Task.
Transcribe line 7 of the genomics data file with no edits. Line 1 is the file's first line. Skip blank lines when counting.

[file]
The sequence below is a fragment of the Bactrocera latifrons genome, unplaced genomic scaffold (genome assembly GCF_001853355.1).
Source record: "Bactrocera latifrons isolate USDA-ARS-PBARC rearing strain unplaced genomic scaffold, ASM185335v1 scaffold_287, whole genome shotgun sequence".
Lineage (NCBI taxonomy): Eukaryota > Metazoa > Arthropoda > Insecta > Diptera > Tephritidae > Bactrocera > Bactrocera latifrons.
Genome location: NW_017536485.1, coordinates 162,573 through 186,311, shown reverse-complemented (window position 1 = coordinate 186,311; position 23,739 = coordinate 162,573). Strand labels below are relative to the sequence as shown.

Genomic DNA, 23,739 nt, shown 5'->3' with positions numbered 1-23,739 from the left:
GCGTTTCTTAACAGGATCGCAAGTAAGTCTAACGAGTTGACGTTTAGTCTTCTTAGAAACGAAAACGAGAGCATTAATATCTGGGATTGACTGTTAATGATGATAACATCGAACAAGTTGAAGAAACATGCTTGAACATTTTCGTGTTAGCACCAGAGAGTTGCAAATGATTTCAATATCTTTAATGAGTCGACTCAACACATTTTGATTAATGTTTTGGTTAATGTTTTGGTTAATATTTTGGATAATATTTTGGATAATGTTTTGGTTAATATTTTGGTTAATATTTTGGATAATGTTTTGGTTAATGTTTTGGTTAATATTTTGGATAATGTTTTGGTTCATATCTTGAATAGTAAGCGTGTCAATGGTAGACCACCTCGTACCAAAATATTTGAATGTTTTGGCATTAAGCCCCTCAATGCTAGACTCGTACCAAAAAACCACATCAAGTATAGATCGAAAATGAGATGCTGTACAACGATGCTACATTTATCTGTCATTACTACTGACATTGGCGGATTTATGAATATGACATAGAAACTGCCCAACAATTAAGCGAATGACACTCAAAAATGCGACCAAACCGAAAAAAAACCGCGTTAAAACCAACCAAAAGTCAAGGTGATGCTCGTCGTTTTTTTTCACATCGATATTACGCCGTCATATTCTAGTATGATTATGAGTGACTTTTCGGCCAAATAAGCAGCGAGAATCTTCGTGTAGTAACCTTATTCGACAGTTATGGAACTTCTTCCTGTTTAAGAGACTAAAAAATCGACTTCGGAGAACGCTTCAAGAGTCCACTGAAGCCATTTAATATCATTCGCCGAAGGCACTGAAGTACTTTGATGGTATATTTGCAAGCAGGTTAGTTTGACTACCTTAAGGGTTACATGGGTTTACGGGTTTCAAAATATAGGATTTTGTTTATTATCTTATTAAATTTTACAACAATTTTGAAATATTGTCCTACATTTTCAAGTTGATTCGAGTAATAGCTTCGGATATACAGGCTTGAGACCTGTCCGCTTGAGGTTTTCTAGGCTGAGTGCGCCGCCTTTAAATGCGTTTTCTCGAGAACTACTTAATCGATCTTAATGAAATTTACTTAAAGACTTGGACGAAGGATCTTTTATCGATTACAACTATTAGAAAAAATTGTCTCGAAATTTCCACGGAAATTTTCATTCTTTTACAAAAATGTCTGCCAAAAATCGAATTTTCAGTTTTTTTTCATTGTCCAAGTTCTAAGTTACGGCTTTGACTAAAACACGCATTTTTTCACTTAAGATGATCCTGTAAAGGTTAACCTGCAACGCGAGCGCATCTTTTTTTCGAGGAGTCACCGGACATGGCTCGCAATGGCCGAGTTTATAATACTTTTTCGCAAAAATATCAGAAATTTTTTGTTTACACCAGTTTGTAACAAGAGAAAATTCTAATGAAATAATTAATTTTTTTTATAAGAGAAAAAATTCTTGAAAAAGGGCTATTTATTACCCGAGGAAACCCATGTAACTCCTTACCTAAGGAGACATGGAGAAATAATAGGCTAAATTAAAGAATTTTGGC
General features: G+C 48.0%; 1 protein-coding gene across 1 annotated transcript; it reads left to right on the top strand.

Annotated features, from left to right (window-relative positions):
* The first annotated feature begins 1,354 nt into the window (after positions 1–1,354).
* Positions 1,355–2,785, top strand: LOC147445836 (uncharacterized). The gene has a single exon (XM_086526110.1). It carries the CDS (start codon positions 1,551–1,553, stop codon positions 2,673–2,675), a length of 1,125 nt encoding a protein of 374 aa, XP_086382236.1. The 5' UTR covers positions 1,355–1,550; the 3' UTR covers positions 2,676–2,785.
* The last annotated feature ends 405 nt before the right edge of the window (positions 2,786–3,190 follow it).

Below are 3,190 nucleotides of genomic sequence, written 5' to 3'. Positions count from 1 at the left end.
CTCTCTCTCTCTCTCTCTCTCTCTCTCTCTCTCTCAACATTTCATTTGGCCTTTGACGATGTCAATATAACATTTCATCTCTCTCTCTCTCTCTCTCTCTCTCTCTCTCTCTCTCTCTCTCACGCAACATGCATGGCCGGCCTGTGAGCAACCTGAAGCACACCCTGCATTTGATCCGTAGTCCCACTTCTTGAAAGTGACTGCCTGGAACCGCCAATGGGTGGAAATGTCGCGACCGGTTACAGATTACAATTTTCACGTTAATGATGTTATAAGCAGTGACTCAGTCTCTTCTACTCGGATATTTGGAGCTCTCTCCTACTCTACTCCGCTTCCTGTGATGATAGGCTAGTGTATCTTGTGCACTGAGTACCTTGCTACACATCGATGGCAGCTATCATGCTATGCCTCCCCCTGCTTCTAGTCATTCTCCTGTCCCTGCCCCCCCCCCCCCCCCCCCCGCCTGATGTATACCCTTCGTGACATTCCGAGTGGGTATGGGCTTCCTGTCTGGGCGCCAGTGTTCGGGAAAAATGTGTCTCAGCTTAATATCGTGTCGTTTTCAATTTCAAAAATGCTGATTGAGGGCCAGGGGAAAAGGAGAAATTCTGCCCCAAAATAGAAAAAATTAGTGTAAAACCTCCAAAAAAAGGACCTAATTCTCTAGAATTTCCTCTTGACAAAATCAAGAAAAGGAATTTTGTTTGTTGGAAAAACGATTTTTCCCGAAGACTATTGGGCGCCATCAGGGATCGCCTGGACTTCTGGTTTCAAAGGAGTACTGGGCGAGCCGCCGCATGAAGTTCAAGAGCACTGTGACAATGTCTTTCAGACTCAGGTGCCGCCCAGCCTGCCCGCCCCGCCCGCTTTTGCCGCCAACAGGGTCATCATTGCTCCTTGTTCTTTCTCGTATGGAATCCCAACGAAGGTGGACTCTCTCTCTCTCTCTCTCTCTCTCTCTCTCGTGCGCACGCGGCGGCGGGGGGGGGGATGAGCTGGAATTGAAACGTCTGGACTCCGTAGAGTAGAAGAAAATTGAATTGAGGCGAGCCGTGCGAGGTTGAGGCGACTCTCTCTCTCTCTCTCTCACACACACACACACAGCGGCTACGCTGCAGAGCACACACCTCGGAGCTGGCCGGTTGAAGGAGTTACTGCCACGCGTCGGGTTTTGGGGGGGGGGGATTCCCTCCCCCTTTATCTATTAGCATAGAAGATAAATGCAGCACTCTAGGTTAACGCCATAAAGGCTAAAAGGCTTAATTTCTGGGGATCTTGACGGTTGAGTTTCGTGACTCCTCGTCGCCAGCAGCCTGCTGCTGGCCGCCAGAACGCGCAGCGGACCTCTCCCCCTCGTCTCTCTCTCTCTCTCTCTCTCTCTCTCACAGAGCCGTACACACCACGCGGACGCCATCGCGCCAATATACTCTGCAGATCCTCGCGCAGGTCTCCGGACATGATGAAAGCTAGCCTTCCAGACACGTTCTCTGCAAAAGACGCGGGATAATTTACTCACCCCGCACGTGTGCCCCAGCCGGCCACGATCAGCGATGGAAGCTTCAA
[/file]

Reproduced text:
General features: G+C 48.0%; 1 protein-coding gene across 1 annotated transcript; it reads left to right on the top strand.